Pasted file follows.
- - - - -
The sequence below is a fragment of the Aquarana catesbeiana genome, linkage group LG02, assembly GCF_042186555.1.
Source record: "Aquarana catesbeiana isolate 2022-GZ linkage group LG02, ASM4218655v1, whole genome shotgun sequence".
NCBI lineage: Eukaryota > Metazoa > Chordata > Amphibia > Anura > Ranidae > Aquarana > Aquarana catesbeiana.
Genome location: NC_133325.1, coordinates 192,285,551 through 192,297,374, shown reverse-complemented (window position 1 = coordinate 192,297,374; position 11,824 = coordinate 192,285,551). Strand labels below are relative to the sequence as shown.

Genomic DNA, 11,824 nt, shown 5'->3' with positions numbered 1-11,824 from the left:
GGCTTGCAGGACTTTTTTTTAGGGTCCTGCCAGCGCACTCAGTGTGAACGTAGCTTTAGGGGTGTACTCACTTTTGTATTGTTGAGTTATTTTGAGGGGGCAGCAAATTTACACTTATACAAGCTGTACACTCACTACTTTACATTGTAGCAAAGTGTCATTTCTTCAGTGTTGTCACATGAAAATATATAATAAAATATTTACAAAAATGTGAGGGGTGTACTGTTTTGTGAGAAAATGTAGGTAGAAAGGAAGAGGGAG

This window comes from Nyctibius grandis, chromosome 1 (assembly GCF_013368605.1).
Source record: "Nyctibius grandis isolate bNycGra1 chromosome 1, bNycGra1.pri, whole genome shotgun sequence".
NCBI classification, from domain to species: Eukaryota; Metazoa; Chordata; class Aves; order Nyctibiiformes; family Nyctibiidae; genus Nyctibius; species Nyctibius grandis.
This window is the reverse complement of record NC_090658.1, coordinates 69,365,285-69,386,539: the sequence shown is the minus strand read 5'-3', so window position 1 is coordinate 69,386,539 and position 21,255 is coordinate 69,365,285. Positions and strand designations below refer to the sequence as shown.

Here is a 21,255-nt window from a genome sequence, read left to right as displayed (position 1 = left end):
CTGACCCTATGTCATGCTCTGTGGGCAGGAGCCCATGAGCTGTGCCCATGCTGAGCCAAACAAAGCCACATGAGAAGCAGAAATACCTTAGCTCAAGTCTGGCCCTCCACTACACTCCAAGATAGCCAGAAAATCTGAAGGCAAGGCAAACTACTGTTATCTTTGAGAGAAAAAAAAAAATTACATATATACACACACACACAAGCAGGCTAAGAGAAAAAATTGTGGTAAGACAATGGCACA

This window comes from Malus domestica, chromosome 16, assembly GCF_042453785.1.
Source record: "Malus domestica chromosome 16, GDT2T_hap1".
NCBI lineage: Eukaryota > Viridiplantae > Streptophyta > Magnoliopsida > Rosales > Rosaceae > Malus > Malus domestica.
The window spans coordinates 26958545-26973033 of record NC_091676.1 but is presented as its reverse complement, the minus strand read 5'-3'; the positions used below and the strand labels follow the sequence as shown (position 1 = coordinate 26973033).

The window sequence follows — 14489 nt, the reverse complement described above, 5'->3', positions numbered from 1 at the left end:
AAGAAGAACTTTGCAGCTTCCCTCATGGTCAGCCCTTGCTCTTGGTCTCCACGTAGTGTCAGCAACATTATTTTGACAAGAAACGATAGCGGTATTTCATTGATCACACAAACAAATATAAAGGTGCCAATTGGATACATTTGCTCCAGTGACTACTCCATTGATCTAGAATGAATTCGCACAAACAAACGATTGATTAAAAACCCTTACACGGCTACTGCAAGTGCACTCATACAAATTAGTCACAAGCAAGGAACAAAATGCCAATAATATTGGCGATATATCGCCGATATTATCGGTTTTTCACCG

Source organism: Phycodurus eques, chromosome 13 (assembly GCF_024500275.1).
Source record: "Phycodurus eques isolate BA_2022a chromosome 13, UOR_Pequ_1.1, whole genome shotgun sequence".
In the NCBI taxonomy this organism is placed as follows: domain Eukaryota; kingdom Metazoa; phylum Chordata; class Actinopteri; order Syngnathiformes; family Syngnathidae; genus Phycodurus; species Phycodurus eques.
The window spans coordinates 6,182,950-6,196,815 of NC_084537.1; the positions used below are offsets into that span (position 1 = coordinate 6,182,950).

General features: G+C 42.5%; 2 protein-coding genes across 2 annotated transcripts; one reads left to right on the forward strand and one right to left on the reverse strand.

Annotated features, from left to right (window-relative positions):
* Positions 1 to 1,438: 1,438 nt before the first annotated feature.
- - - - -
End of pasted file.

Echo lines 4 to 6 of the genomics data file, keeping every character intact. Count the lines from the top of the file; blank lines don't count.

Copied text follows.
Genome location: NC_133325.1, coordinates 192,285,551 through 192,297,374, shown reverse-complemented (window position 1 = coordinate 192,297,374; position 11,824 = coordinate 192,285,551). Strand labels below are relative to the sequence as shown.

Genomic DNA, 11,824 nt, shown 5'->3' with positions numbered 1-11,824 from the left:
GGCTTGCAGGACTTTTTTTTAGGGTCCTGCCAGCGCACTCAGTGTGAACGTAGCTTTAGGGGTGTACTCACTTTTGTATTGTTGAGTTATTTTGAGGGGGCAGCAAATTTACACTTATACAAGCTGTACACTCACTACTTTACATTGTAGCAAAGTGTCATTTCTTCAGTGTTGTCACATGAAAATATATAATAAAATATTTACAAAAATGTGAGGGGTGTACTGTTTTGTGAGAAAATGTAGGTAGAAAGGAAGAGGGAG